• Andrew@LivingRichCheaply says:

    I like value based spending. Since my wife and I are pretty frugal to begin with it works for us. We make sure we save a good amount and don’t stress about having true budget. We probably do need to track our expenses better and review our finances a little more often though just to make sure we’re on track.

    • Chonce says:

      Value-based spending is nice. I do think it works best after you have a good idea of what your spending habits are though and as long as you can avoid impulse purchases.

  • Personal Finance King says:

    I hate budgeting. It’s a lot of effort and I feel like I’m disciplined enough that I don’t need to. I do like to use cash, because I think I spend less money that way. It’s just harder to part with cash.

    • Chonce says:

      I feel the same about cash. If I have cash in my wallet, it will stay there for weeks vs. if I just have a card and usually feel tempted to spend with it.

  • DC @ Young Adult Money says:

    The cash envelope system has worked for many in the past, but I feel like it’s becoming more and more difficult, if not impractical. We’ll see how much longer it survives!

    • Chonce says:

      I find it hard to do a full on cash budget. I understand that people make automatic payments with their card and sometimes, using a card is just easier and allows you to track your spending better. However, for people who have a hard time managing their spending and have no idea where their money goes each month, I always recommend switching the budget categories that they struggle with to cash only like groceries, dining out, entertainment etc. so it will be harder to spend. Everything else can stay on their card if that makes sense.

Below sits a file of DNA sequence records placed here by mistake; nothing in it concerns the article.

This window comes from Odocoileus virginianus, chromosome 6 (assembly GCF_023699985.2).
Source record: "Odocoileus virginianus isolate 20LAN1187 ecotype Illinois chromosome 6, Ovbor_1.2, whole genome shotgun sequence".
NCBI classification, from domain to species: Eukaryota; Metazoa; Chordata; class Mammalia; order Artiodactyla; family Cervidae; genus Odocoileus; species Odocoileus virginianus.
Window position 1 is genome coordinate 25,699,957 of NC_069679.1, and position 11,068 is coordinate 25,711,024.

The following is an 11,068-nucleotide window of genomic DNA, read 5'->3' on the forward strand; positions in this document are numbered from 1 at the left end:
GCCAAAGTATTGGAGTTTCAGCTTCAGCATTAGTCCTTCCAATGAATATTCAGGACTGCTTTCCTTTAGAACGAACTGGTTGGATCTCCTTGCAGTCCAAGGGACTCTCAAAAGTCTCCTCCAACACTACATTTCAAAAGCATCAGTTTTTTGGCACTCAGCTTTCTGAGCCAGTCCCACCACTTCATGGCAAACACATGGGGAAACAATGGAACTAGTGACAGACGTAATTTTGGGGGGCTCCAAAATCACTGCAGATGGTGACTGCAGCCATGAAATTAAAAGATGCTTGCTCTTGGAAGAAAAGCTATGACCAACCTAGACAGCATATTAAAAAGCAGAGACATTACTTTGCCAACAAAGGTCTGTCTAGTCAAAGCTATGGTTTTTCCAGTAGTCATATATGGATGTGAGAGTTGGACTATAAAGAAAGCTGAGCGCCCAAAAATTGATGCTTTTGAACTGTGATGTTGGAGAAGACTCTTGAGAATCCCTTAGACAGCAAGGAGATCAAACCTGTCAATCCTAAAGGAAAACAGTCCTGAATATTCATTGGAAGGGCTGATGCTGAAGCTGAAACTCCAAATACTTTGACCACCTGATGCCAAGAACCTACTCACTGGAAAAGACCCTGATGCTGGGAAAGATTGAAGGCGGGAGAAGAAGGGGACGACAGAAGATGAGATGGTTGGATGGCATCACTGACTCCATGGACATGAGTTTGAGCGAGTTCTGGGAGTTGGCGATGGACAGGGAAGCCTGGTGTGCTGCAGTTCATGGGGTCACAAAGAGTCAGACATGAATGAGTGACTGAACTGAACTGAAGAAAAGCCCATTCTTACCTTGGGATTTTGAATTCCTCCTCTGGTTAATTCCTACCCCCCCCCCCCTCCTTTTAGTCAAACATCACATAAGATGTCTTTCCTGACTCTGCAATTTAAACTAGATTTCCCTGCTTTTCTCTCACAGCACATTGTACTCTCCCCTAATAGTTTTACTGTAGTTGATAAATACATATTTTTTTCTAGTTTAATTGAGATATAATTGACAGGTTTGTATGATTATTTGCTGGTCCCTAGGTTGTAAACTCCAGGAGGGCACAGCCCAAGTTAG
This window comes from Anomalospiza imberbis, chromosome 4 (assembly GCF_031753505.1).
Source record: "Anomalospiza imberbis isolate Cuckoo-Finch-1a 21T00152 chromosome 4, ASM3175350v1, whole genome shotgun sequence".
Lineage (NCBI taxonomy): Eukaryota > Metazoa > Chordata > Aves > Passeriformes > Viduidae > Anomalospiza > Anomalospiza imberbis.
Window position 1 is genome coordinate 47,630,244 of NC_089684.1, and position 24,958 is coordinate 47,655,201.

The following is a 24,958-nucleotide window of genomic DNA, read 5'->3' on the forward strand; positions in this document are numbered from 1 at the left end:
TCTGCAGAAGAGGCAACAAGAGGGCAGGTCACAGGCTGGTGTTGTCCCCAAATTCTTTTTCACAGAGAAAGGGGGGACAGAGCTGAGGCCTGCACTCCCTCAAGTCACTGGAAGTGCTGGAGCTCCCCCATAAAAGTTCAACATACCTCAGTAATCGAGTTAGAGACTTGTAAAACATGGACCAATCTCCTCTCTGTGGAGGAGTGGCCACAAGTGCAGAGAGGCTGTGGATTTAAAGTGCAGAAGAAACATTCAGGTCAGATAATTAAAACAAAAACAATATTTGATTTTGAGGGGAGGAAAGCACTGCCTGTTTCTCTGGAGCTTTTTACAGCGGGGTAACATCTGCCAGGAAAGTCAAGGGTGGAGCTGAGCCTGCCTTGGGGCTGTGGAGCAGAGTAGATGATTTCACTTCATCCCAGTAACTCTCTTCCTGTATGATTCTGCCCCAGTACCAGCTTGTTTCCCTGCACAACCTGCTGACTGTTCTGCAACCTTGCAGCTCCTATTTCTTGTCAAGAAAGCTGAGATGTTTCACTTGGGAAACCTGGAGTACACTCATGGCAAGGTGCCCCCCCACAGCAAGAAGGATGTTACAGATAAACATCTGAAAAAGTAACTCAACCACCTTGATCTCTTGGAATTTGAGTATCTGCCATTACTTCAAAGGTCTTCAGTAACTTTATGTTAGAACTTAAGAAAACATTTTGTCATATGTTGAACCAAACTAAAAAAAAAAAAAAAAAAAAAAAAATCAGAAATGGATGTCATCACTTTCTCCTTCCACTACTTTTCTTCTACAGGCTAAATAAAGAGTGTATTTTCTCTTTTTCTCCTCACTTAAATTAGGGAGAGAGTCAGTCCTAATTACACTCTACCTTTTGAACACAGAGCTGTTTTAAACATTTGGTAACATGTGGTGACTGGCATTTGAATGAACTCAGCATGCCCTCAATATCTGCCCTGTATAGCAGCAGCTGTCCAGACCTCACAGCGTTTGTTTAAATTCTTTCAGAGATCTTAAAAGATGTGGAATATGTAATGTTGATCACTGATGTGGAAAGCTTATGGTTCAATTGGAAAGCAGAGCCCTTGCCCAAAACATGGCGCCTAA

• Buy, Hold Long says:

    There are even some great apps out there to help you keep track of your finances and find out where you are spending all your money. I use several of them and find them very handy myself.

    • Chonce says:

      I love budgeting apps! They cut a lot of time and stress out of doing everything manually but some are better than others.

  • Stephen says:

    I’d say your simple spending plan IS a budget. It’s just not a very detailed budget. If you’re dividing your income up to be put towards different expenses…that’s a budget

    • Chonce says:

      Hey Stephen, yes I think you have a point but to each his own. Technically, there are many different ways to budget and even if you don’t like budgeting, you have to plan how you will spend your money even if it’s a rough or vague plan. For some ‘anti-budgeters’, I feel they don’t like the stress, difficulty, and limitations that come with budgeting but these are just boiled down solutions. At the end of the day, you can’t go through life spending whatever you want when you want and you’ll have to plan out what you will do with your income sooner.

  • The Frugal prof says:

    I use a very old school tool: a blank notepad next to my credit card bills. I have a set amount for the month and try not to go over. It works well once you have a handle on your monthly expenses.